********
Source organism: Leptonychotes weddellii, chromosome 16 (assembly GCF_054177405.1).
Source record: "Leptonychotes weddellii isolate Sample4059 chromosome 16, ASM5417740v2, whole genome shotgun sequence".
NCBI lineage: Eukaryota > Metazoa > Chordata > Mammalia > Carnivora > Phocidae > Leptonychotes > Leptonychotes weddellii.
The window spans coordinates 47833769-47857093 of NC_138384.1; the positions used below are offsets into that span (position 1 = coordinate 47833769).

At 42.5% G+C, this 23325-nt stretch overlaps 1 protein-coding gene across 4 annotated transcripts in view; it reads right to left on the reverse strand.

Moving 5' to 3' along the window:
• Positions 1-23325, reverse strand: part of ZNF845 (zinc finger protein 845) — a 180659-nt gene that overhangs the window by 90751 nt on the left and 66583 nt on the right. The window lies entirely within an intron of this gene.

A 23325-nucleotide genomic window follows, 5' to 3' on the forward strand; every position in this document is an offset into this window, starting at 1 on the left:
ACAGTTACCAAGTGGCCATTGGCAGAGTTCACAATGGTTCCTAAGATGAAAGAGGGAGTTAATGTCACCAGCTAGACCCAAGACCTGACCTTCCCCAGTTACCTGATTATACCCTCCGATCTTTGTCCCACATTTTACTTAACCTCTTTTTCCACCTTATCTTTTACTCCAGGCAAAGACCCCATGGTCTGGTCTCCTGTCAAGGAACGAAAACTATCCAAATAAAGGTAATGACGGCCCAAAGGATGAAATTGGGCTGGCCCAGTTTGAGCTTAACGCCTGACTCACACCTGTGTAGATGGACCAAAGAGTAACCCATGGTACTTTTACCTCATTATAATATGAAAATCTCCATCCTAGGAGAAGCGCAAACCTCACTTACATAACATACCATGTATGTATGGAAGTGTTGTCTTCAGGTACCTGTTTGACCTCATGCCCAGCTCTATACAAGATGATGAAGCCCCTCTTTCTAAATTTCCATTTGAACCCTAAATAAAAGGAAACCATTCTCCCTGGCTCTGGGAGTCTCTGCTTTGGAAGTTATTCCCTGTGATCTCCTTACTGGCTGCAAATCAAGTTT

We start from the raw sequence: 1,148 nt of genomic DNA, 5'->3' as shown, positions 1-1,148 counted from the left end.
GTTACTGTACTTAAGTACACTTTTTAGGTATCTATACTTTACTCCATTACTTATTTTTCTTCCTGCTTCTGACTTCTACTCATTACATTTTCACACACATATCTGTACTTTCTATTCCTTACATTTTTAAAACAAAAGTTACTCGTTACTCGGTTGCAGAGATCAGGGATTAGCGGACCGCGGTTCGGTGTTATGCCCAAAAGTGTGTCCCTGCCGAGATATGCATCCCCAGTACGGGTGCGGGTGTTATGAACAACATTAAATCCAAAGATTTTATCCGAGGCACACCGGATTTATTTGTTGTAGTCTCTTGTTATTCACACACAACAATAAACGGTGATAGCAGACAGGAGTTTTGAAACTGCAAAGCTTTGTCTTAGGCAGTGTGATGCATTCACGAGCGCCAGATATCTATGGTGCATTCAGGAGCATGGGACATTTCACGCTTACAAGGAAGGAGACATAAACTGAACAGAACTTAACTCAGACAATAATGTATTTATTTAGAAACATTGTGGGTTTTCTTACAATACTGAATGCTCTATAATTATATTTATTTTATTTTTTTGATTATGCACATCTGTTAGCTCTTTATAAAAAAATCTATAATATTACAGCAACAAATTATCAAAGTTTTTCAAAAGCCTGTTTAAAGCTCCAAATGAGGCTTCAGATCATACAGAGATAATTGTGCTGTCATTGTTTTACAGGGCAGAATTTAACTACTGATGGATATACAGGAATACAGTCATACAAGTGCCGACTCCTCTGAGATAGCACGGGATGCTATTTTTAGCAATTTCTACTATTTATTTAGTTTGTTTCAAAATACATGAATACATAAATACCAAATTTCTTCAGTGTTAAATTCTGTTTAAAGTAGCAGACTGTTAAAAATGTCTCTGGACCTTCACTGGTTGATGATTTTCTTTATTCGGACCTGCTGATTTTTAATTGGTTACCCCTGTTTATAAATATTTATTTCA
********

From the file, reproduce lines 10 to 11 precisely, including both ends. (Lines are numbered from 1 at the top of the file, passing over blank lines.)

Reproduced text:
We start from the raw sequence: 1,148 nt of genomic DNA, 5'->3' as shown, positions 1-1,148 counted from the left end.
GTTACTGTACTTAAGTACACTTTTTAGGTATCTATACTTTACTCCATTACTTATTTTTCTTCCTGCTTCTGACTTCTACTCATTACATTTTCACACACATATCTGTACTTTCTATTCCTTACATTTTTAAAACAAAAGTTACTCGTTACTCGGTTGCAGAGATCAGGGATTAGCGGACCGCGGTTCGGTGTTATGCCCAAAAGTGTGTCCCTGCCGAGATATGCATCCCCAGTACGGGTGCGGGTGTTATGAACAACATTAAATCCAAAGATTTTATCCGAGGCACACCGGATTTATTTGTTGTAGTCTCTTGTTATTCACACACAACAATAAACGGTGATAGCAGACAGGAGTTTTGAAACTGCAAAGCTTTGTCTTAGGCAGTGTGATGCATTCACGAGCGCCAGATATCTATGGTGCATTCAGGAGCATGGGACATTTCACGCTTACAAGGAAGGAGACATAAACTGAACAGAACTTAACTCAGACAATAATGTATTTATTTAGAAACATTGTGGGTTTTCTTACAATACTGAATGCTCTATAATTATATTTATTTTATTTTTTTGATTATGCACATCTGTTAGCTCTTTATAAAAAAATCTATAATATTACAGCAACAAATTATCAAAGTTTTTCAAAAGCCTGTTTAAAGCTCCAAATGAGGCTTCAGATCATACAGAGATAATTGTGCTGTCATTGTTTTACAGGGCAGAATTTAACTACTGATGGATATACAGGAATACAGTCATACAAGTGCCGACTCCTCTGAGATAGCACGGGATGCTATTTTTAGCAATTTCTACTATTTATTTAGTTTGTTTCAAAATACATGAATACATAAATACCAAATTTCTTCAGTGTTAAATTCTGTTTAAAGTAGCAGACTGTTAAAAATGTCTCTGGACCTTCACTGGTTGATGATTTTCTTTATTCGGACCTGCTGATTTTTAATTGGTTACCCCTGTTTATAAATATTTATTTCA